Almost 90 students have earned this prestigious dual degree. And I know there are a few more who are graduating today. Would you please stand so we can recognize you?
Thank you for adding so much to our universities, and to our world.
These students, like others at VCU and Christ University, will use their education not simply to forge ahead, but to forge a path for others. This is paramount, because humanity needs well-educated and well-intentioned leaders who are creating a better way of life — in business, law, government and every other field.
What VCU and Christ University are doing together is only the beginning of what must be many more partnerships between universities, industries, nations and citizens in a new world that is interconnected and, increasingly, interdependent.
The fact is, we need each other like never before. The machines of India need the materials of Africa, the merchants of Europe and the markets of America. Ideas from Bangalore, Karnataka, need innovations from Richmond, Va. — and vice versa. India’s Ambassador to the U.S., Nirupama Rao, who grew up here in Bangalore and who visited VCU’s campus in Richmond a few months ago, recently spoke about humanity’s increasing connectedness. She said, and I quote: “Human beings are not very different from each other, regardless of the languages they speak or the cultures they belong to. The challenge in this flat world is to create a new model of citizenship: one that links global learning with local engagement.”
“Our people”—she said—“especially our young people, have to be global citizens with open, searching minds.”
Christ University has given you an open, searching mind.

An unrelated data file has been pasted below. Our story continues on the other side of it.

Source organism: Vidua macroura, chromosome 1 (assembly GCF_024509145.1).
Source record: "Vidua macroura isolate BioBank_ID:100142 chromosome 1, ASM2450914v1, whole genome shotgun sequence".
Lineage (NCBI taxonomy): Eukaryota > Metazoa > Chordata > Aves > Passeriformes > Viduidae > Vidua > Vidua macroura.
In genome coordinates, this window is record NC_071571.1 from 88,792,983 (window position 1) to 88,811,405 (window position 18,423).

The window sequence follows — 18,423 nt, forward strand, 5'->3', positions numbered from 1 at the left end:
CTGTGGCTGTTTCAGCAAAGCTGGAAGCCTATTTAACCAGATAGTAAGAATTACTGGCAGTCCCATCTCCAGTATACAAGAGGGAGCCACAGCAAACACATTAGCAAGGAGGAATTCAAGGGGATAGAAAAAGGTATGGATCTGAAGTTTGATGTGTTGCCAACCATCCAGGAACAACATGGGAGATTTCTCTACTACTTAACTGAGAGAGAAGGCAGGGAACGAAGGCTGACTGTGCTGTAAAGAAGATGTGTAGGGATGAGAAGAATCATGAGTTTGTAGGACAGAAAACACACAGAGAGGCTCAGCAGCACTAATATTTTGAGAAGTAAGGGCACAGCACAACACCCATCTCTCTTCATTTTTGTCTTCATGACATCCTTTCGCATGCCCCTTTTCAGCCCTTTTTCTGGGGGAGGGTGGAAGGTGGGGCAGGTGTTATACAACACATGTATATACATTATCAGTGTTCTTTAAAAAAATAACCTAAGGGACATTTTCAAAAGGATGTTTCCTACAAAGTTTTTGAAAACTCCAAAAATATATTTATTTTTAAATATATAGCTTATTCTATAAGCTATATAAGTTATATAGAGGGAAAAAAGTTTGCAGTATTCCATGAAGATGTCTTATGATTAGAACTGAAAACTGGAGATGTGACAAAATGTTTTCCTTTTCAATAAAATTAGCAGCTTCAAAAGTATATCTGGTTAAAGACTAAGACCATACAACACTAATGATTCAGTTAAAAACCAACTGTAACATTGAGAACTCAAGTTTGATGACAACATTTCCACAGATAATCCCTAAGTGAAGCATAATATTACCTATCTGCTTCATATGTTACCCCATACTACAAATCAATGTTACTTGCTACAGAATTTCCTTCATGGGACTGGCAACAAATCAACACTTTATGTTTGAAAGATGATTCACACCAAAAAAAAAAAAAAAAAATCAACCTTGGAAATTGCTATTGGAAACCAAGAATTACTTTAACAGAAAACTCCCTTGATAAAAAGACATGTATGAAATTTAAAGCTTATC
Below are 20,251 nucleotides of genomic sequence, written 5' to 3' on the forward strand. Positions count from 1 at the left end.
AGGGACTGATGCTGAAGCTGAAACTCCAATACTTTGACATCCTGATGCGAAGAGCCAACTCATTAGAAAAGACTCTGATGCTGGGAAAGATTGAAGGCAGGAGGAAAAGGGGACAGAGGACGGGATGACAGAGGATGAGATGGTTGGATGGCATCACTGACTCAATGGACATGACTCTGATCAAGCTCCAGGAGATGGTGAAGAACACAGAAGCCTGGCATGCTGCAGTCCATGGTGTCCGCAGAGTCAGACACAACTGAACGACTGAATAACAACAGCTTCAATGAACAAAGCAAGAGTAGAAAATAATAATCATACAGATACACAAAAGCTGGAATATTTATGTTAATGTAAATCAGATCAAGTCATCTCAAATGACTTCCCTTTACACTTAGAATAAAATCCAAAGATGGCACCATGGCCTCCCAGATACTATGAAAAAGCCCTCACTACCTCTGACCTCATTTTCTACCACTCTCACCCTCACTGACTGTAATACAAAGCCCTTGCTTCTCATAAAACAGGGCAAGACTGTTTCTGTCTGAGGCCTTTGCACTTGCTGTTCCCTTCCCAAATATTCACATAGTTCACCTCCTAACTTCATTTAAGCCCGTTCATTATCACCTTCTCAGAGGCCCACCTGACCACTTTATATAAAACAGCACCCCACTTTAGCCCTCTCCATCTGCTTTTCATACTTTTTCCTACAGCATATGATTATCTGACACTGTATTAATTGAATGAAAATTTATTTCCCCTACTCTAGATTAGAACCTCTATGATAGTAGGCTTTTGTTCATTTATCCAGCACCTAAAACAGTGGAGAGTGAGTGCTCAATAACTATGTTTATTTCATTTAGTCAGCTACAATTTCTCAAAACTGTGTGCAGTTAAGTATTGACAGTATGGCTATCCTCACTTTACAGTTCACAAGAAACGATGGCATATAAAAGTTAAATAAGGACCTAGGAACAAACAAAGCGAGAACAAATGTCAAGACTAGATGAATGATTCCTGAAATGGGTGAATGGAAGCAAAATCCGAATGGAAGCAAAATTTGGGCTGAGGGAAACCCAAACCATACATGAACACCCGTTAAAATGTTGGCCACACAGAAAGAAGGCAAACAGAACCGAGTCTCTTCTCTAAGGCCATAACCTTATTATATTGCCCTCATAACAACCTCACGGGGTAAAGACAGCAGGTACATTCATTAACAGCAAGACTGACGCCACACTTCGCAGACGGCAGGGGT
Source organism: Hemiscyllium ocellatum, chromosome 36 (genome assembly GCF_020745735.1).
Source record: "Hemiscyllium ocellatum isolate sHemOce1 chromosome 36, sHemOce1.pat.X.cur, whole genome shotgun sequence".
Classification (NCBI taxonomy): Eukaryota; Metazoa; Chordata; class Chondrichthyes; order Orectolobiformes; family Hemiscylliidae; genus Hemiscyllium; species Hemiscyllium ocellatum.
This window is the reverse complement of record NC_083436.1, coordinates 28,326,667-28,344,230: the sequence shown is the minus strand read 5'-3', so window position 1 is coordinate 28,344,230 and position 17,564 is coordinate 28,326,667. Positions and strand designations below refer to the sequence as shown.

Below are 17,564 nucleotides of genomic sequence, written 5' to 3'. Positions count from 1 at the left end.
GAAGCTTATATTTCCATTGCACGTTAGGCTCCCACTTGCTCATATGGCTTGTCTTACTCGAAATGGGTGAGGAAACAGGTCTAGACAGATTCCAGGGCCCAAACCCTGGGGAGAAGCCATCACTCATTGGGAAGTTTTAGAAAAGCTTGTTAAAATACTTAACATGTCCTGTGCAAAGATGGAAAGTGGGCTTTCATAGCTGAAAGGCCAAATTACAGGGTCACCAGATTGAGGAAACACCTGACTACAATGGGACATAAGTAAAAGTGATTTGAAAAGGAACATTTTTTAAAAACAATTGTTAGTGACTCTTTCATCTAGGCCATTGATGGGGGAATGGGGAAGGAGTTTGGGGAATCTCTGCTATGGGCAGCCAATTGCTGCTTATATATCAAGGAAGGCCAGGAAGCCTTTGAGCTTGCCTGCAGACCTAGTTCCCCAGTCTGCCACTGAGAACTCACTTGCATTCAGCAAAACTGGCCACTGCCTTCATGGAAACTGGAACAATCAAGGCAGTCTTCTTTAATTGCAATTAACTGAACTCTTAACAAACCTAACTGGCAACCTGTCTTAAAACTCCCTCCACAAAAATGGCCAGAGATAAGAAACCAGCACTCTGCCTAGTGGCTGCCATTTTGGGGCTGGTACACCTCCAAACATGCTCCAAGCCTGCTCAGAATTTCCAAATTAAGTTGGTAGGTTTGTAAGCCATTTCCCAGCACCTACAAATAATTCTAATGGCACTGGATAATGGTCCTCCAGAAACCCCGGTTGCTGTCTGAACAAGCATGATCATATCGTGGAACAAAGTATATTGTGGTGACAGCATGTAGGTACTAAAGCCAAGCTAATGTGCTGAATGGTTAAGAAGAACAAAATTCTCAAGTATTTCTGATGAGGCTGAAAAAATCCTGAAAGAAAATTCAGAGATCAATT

Now, I know we can count on you to use what you have learned here to help shape India through commerce and law, and shape our world through collaboration and innovation.
Advancement like this comes in environments where people are open-minded, innovative and have the ability to understand how we succeed as humans.
Five principles of success have guided me throughout my career, and — in closing — I will share them with you today.
They are inspired by a wonderful book called “The Five Temptations of a CEO,” by Patrick Lencioni. I prefer to think of them as five choices we must make as leaders in business or in life.
No. 1: Always choose results over status. Your title doesn’t matter. Whether you are a CEO, a university president or an apprentice, what matters are the results of your work. Autograph your work with excellence.
No. 2: Aim for respect, not popularity. As a leader, you will have to make decisions that will upset some people. This is inevitable. Understand that what counts is not being popular among your colleagues. It is ensuring that they respect you — even when they disagree with you.
No. 3: Strive to be clear, rather than certain. I once heard a music teacher say, “If you’re going to play the wrong note — play it loud!” The same is true in business. You may not always be right, but you should always provide clear direction.
No. 4: Appreciate discord, not harmony. When everyone agrees, no one is innovating. Recognize that the best ideas are often born from disagreements and compromise. Get all perspectives on the table and appreciate the enlightenment that courteous disagreement can bring.
No. 5: Remember that being trusted is more important than being invulnerable. Encourage your colleagues to challenge your ideas. When you’re wrong, admit it. Gain your team’s trust by being human, not heroic.
These principles have served me well in business and in life. I know they were serve you well, too, as new leaders for our new world.
I sincerely congratulate you on this exceptional day. Earning a degree is something we celebrate around the world. I am proud to celebrate with you today.
And I remind you to:
March on, Christites, March on.
With heads held high and hearts so strong.
March on, Christites, March on.